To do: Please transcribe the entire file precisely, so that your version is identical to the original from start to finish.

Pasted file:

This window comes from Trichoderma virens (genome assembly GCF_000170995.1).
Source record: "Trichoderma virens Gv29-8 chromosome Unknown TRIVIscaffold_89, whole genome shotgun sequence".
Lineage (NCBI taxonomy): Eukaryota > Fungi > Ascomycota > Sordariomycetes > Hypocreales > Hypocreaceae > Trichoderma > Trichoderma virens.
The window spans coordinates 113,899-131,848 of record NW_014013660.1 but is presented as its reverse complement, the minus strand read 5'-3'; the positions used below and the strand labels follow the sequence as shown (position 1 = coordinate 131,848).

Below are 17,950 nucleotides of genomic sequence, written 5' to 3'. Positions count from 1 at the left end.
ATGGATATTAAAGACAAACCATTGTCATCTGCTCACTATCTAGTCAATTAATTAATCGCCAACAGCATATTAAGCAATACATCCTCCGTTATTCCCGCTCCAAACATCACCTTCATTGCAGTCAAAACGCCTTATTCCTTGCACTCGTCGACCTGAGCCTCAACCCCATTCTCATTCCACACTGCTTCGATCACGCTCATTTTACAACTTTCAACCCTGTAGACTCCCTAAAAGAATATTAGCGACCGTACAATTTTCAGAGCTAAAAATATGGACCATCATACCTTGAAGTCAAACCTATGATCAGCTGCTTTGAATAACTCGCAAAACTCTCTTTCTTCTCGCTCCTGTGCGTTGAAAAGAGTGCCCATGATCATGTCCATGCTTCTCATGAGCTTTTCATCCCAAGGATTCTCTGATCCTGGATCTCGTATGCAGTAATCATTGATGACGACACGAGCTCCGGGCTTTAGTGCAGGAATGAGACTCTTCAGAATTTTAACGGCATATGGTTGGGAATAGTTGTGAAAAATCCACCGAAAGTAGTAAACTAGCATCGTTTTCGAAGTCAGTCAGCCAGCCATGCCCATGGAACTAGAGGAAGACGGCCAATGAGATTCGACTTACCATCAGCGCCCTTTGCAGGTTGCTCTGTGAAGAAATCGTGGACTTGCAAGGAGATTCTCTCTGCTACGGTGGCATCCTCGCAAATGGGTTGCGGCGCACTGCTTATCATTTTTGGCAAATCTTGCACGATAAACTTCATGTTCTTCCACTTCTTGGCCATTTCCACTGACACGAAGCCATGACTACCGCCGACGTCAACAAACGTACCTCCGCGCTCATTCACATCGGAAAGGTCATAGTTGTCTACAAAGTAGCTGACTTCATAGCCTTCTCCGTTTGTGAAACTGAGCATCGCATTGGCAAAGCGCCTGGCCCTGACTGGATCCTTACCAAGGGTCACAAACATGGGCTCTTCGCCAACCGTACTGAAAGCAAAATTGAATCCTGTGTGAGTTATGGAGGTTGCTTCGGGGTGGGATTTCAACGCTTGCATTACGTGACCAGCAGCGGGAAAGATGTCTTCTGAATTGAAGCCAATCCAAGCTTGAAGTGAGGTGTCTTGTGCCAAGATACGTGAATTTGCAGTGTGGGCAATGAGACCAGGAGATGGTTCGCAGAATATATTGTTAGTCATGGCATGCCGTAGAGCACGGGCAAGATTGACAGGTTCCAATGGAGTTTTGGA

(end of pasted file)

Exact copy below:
This window comes from Trichoderma virens (genome assembly GCF_000170995.1).
Source record: "Trichoderma virens Gv29-8 chromosome Unknown TRIVIscaffold_89, whole genome shotgun sequence".
Lineage (NCBI taxonomy): Eukaryota > Fungi > Ascomycota > Sordariomycetes > Hypocreales > Hypocreaceae > Trichoderma > Trichoderma virens.
The window spans coordinates 113,899-131,848 of record NW_014013660.1 but is presented as its reverse complement, the minus strand read 5'-3'; the positions used below and the strand labels follow the sequence as shown (position 1 = coordinate 131,848).

Below are 17,950 nucleotides of genomic sequence, written 5' to 3'. Positions count from 1 at the left end.
ATGGATATTAAAGACAAACCATTGTCATCTGCTCACTATCTAGTCAATTAATTAATCGCCAACAGCATATTAAGCAATACATCCTCCGTTATTCCCGCTCCAAACATCACCTTCATTGCAGTCAAAACGCCTTATTCCTTGCACTCGTCGACCTGAGCCTCAACCCCATTCTCATTCCACACTGCTTCGATCACGCTCATTTTACAACTTTCAACCCTGTAGACTCCCTAAAAGAATATTAGCGACCGTACAATTTTCAGAGCTAAAAATATGGACCATCATACCTTGAAGTCAAACCTATGATCAGCTGCTTTGAATAACTCGCAAAACTCTCTTTCTTCTCGCTCCTGTGCGTTGAAAAGAGTGCCCATGATCATGTCCATGCTTCTCATGAGCTTTTCATCCCAAGGATTCTCTGATCCTGGATCTCGTATGCAGTAATCATTGATGACGACACGAGCTCCGGGCTTTAGTGCAGGAATGAGACTCTTCAGAATTTTAACGGCATATGGTTGGGAATAGTTGTGAAAAATCCACCGAAAGTAGTAAACTAGCATCGTTTTCGAAGTCAGTCAGCCAGCCATGCCCATGGAACTAGAGGAAGACGGCCAATGAGATTCGACTTACCATCAGCGCCCTTTGCAGGTTGCTCTGTGAAGAAATCGTGGACTTGCAAGGAGATTCTCTCTGCTACGGTGGCATCCTCGCAAATGGGTTGCGGCGCACTGCTTATCATTTTTGGCAAATCTTGCACGATAAACTTCATGTTCTTCCACTTCTTGGCCATTTCCACTGACACGAAGCCATGACTACCGCCGACGTCAACAAACGTACCTCCGCGCTCATTCACATCGGAAAGGTCATAGTTGTCTACAAAGTAGCTGACTTCATAGCCTTCTCCGTTTGTGAAACTGAGCATCGCATTGGCAAAGCGCCTGGCCCTGACTGGATCCTTACCAAGGGTCACAAACATGGGCTCTTCGCCAACCGTACTGAAAGCAAAATTGAATCCTGTGTGAGTTATGGAGGTTGCTTCGGGGTGGGATTTCAACGCTTGCATTACGTGACCAGCAGCGGGAAAGATGTCTTCTGAATTGAAGCCAATCCAAGCTTGAAGTGAGGTGTCTTGTGCCAAGATACGTGAATTTGCAGTGTGGGCAATGAGACCAGGAGATGGTTCGCAGAATATATTGTTAGTCATGGCATGCCGTAGAGCACGGGCAAGATTGACAGGTTCCAATGGAGTTTTGGA